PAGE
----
AFRICANGLOBE – Ethiopia will begin on Tuesday the process of diverting the course of the Blue Nile River to continue the construction process of its Renaissance Dam, raising concerns over Egypt’s water supply.
The Official Spokesman of the Ethiopian government, Shimeles Kemal, said on Tuesday that diverting the course of the Blue Nile, one of the Nile River’s two major tributaries, is essential for building the new dam.
“The river will return to its natural course after the completion of the dam’s construction,” Kemal said as reported by the Middle East News Agency.
On Monday, Ethiopia’s Foreign Minister Berhane Gebre-Christos said that the Grand Ethiopian Renaissance Dam project would not affect Egypt’s share of the Nile water.
“The in-construction dam will be used exclusively for power generation and not for irrigation,” the Ethiopian minister told reporters on the sidelines of the African Union Summit currently taking place in Addis Ababa.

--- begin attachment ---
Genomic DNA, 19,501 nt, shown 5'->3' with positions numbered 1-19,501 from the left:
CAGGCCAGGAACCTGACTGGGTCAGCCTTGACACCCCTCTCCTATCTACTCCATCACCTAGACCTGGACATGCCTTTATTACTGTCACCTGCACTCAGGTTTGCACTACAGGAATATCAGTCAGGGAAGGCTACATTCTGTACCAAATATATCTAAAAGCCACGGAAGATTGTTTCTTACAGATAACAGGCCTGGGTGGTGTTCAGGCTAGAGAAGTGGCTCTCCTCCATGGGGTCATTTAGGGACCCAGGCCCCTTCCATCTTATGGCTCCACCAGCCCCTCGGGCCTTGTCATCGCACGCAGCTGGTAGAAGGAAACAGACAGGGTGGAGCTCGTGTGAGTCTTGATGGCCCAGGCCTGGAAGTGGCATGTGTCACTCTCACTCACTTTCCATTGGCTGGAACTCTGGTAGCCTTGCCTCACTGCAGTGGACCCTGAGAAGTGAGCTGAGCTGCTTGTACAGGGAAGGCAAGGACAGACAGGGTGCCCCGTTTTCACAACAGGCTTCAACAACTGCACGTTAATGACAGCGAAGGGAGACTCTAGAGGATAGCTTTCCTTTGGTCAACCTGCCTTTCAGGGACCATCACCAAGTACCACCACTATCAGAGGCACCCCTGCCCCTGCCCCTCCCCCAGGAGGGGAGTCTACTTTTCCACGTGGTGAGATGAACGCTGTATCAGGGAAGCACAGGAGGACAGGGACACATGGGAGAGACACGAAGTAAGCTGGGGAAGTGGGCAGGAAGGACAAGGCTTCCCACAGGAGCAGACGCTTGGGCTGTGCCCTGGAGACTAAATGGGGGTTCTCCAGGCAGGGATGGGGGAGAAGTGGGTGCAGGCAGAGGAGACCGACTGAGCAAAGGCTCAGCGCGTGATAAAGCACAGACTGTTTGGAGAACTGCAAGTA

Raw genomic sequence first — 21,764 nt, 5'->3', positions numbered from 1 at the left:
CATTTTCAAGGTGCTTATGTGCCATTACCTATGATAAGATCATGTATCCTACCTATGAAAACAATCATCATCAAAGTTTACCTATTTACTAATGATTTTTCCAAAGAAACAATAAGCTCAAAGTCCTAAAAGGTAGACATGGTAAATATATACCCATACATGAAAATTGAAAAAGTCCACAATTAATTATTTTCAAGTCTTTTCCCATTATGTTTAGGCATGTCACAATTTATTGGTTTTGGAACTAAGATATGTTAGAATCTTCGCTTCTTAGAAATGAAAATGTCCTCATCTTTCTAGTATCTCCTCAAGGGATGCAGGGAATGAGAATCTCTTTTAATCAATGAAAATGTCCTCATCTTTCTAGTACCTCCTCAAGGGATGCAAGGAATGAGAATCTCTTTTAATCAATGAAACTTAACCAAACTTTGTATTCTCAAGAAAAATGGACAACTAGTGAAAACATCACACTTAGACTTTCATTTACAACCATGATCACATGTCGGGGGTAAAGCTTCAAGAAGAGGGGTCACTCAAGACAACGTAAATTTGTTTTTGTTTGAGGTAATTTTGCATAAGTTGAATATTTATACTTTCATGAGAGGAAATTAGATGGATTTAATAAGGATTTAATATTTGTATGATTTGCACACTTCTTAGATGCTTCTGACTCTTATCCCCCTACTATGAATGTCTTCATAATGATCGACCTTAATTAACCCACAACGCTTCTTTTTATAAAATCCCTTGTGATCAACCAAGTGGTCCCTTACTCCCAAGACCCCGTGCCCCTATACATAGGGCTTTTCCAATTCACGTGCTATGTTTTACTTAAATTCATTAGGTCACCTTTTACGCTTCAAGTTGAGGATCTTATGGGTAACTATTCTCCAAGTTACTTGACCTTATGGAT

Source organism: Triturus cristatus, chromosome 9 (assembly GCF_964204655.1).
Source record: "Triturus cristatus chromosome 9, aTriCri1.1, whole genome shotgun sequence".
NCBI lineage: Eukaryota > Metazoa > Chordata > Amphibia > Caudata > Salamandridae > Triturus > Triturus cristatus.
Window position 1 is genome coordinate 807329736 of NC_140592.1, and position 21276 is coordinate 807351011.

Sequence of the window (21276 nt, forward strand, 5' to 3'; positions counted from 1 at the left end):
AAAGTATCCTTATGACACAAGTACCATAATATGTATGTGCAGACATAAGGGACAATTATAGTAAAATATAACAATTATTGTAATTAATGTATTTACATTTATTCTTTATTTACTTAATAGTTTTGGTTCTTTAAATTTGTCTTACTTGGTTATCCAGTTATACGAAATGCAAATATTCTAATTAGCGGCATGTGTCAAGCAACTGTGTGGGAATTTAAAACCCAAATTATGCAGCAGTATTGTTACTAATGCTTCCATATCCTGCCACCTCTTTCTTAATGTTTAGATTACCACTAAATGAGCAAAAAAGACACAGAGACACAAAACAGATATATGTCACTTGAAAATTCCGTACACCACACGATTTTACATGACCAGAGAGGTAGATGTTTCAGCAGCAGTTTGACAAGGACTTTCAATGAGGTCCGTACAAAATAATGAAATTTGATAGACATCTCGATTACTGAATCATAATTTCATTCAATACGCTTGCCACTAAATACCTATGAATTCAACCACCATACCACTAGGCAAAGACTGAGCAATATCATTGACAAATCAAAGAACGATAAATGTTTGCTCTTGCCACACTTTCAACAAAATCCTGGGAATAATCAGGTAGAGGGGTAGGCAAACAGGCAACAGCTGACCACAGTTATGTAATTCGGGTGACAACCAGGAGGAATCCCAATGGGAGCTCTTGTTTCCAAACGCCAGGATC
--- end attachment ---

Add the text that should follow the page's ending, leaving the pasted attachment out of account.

Ethiopia announced in 2011 its plan to build the largest hydroelectric power plant in Africa on the main stream of the Nile River.
The Renaissance Dam is built along the river that provides Egypt with about 60 percent of its annual 55 million cubic metres of Nile water.
Egypt and Ethiopia are members of the Nile Basin Initiative (NBI), a partnership among Nile states aimed at sharing the river’s socio-economic benefits and promoting regional security.